Opinion | Judiciary

Weaponizing the confirmation process damages government

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It is well known that Senate Democrats try to stall confirmation of the judicial nominees of President Trump by forcing the upper chamber to take separate votes to end debate on nearly every one. Less well known is the fact that they are doing the same to his executive branch nominees.

A brief recap is in order. The Senate must end debate on any nomination before taking the final confirmation vote. Traditionally, the majority and minority leaders cooperated on how much debate if any was needed and when to schedule a final vote. By traditionally, I mean that was the regular order of the Senate confirmation process for more than two centuries.

If the minority leader will not cooperate, the only way to invoke cloture, or end debate, is the formal process under Rule 22. It involves filing a cloture motion and taking a separate cloture vote, adding days to the timetable. Before 2013, invoking cloture required 60 votes. Senators who lacked the votes to defeat a nomination outright could still prevent confirmation by preventing a confirmation vote. That is the basic definition of a filibuster.

But in late 2013, Senate Democrats had lowered the vote threshold for cloture to a simple majority, which is the same as for confirmation. As a result, the Rule 22 cloture process can be used to delay, but not defeat, a nomination. Senate Democrats are using this tactic for all it is worth. As the judicial appointment tracker by Heritage Foundation shows, the Senate has been forced to take more than 80 cloture votes on judicial nominees by Trump, which is over 10 times as many as for the previous five presidents at this point combined. The numbers could not be clearer.

Since 1949, the Senate has also taken more than 200 cloture votes on presidential nominations to over 100 different executive branch positions. These range from critical Cabinet secretaries to members or even general counsels of boards or commissions that few people have ever heard of. More than half of those cloture votes have been on executive branch nominees by Trump. That is more cloture votes on his executive branch nominees than the previous nine presidents at this point combined.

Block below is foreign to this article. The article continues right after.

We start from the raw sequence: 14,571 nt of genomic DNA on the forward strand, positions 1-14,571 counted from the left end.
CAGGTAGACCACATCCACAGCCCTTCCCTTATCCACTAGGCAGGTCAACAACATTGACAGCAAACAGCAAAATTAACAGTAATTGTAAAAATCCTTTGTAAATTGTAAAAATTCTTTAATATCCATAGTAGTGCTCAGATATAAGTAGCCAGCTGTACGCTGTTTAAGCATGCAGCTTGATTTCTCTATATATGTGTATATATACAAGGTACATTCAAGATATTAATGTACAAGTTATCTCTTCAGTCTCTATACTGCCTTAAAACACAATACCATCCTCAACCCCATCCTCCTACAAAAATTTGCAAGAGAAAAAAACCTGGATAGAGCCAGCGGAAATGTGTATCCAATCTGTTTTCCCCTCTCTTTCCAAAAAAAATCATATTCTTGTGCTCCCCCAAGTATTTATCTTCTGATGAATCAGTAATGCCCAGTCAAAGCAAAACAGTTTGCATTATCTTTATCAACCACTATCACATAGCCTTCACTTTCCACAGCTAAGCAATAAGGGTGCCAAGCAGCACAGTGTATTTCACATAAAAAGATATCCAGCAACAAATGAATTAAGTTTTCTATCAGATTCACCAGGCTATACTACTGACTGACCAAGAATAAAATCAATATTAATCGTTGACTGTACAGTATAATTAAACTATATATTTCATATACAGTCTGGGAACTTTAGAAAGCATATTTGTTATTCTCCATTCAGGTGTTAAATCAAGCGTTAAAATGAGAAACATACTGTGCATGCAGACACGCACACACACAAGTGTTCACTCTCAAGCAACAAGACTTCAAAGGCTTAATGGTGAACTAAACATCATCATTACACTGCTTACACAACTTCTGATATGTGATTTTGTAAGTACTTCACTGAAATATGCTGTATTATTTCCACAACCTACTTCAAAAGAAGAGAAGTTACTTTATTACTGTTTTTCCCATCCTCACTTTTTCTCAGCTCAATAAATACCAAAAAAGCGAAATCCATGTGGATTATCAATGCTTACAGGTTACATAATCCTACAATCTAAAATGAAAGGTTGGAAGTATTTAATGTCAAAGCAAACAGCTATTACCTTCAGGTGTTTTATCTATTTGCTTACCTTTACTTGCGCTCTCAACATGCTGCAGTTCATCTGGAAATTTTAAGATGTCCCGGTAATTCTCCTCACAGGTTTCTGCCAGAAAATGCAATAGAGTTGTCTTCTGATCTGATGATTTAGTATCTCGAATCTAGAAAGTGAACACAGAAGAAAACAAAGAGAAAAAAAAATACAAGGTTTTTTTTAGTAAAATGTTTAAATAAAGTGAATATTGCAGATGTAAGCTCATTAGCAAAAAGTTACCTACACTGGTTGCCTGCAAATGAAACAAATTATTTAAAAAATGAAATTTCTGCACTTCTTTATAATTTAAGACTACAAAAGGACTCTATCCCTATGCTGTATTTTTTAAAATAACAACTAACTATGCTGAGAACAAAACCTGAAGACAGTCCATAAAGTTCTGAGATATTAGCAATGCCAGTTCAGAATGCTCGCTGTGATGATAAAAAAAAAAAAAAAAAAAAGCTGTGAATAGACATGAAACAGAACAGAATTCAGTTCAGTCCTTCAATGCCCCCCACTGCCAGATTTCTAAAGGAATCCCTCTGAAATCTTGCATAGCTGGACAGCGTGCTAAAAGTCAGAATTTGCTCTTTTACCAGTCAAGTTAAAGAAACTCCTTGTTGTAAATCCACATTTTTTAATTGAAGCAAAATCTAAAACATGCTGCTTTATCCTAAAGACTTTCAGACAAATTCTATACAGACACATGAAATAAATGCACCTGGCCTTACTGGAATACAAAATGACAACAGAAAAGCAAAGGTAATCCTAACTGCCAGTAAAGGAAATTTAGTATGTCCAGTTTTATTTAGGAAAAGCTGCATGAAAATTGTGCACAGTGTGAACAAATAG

Just as telling, nominees by Trump to more than 40 of those agencies were the first in history to run the cloture gauntlet. These include solicitor general, secretary of the Energy Department, director of the Office of Management and Budget, United States trade representative, director of National Intelligence, director of the Counterterrorism Center, secretary of Housing and Urban Development, deputy secretary of the Defense Department, and deputy secretary of Health and Human Services.

Indeed, while these are important positions in government, remember that the only purpose of a cloture vote today is to delay the inevitable. Nominees who have enough votes for confirmation have enough votes to invoke cloture. The first cloture vote on a nominee to be a member of the Federal Deposit Insurance Corporation was on Jelena McWilliams last year. She was then confirmed without either opposition or even a roll call vote.

The first cloture vote on a nominee to be an assistant secretary of the Commerce Department was on Jeffrey Kessler earlier this year. Only three Democrats voted against cloture. He was confirmed without a roll call vote. The first cloture vote on a nominee to be undersecretary of the Transportation Department came two years ago on Derek Kan. Only nine Democrats voted against cloture and only seven opposed confirmation.

These procedural games have kept the judiciary in the longest period of triple digit vacancies in nearly three decades. The executive branch is hobbled, without a full set of appointed leaders over halfway through the first term of Trump. Indeed, this serves no one well. Weaponizing the confirmation process not only shows contempt for the process, but it damages the function and integrity of all three branches of government.

Thomas Jipping is a senior legal fellow and deputy director of the Edwin Meese Center for Legal and Judicial Studies at the Heritage Foundation.

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